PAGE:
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Prostate. 1999 Jun 1;39(4):291-7.

GM-CSF as a systemic adjuvant in a phase II prostate cancer vaccine trial.

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Cancer Research Division, Pacific Northwest Cancer Foundation, Northwest Hospital, Seattle, Washington 98125, USA.



Recombinant human granulocyte-macrophage colony-stimulating factor (GM-CSF; Leukine [sargramostim], Immunex Corp., Seattle, WA) was administered to a subgroup of 44 patients in a phase II clinical trial for prostate cancer using DC pulsed with HLA-A2-specific prostate-specific membrane antigen (PSMA) peptides. Our purpose was to determine if GM-CSF caused any enhancement of patients' immune responses, including enhancement of clinical response to the DC-peptide treatment. This report compares the clinical responses to DC-peptide infusions with and without systemic GM-CSF treatment.


GM-CSF was administered by subcutaneous injection at a dose of 75 microg/m2/day for 7 days with each of six infusion cycles. Prefilled syringes were supplied to the patients for self-administration.


One complete and 8 partial responders were identified among 44 patients who received GM-CSF, as compared to 2 complete and 17 partial responders among 51 patients who did not receive GM-CSF. For patients who received GM-CSF and were tested by delayed-type hypersensitivity (DTH) skin test, 3 cases of improved immune response were identified, compared to 5 cases of improvement in patients who did not receive GM-CSF. The main GM-CSF side effects reported were local reactions at the site of injection, fatigue, pain, and fever. Most reported side effects were of mild severity, with some cases of moderate severity leading to discontinuation of GM-CSF.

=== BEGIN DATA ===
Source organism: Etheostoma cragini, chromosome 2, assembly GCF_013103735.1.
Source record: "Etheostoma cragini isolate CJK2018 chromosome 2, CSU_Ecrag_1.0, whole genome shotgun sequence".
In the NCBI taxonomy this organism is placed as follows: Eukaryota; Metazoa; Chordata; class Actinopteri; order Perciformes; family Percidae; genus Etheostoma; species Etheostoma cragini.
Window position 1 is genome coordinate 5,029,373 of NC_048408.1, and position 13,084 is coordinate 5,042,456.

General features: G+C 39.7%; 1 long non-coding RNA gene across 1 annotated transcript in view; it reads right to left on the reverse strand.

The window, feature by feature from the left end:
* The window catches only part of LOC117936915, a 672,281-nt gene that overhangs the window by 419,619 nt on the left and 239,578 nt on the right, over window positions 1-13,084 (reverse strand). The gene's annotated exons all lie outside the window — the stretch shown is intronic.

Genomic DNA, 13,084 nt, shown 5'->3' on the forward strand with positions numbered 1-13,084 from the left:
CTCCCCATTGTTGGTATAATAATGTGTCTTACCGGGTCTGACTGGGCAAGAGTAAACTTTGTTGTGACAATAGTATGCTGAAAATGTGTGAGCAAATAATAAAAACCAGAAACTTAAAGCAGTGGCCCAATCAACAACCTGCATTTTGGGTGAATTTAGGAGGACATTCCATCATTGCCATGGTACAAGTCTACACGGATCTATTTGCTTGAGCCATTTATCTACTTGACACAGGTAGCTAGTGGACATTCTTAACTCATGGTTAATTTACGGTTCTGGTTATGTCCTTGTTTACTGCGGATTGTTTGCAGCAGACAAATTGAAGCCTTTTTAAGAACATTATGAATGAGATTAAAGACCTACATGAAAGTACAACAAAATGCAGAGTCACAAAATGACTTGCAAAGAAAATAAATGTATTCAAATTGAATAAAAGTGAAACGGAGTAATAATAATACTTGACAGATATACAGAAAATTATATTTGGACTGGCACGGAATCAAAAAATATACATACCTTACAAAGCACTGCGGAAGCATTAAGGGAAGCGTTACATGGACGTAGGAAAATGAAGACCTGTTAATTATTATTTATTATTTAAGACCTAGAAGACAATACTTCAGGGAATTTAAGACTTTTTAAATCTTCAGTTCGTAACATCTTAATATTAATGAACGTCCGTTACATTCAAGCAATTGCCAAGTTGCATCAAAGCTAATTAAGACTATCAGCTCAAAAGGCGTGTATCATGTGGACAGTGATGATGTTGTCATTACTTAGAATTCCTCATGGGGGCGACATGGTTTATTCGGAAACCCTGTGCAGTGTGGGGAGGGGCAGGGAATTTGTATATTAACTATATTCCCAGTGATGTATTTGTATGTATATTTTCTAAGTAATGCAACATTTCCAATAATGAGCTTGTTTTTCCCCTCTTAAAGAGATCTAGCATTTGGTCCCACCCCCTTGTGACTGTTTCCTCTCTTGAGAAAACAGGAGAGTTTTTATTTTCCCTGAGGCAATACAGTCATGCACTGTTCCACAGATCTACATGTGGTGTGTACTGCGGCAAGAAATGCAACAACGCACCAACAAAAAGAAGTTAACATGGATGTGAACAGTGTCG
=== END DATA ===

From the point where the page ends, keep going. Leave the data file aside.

Our results suggest GM-CSF as employed in this trial did not detectably enhance clinical response to DC-peptide infusions, or significantly enhance the measured immune response.

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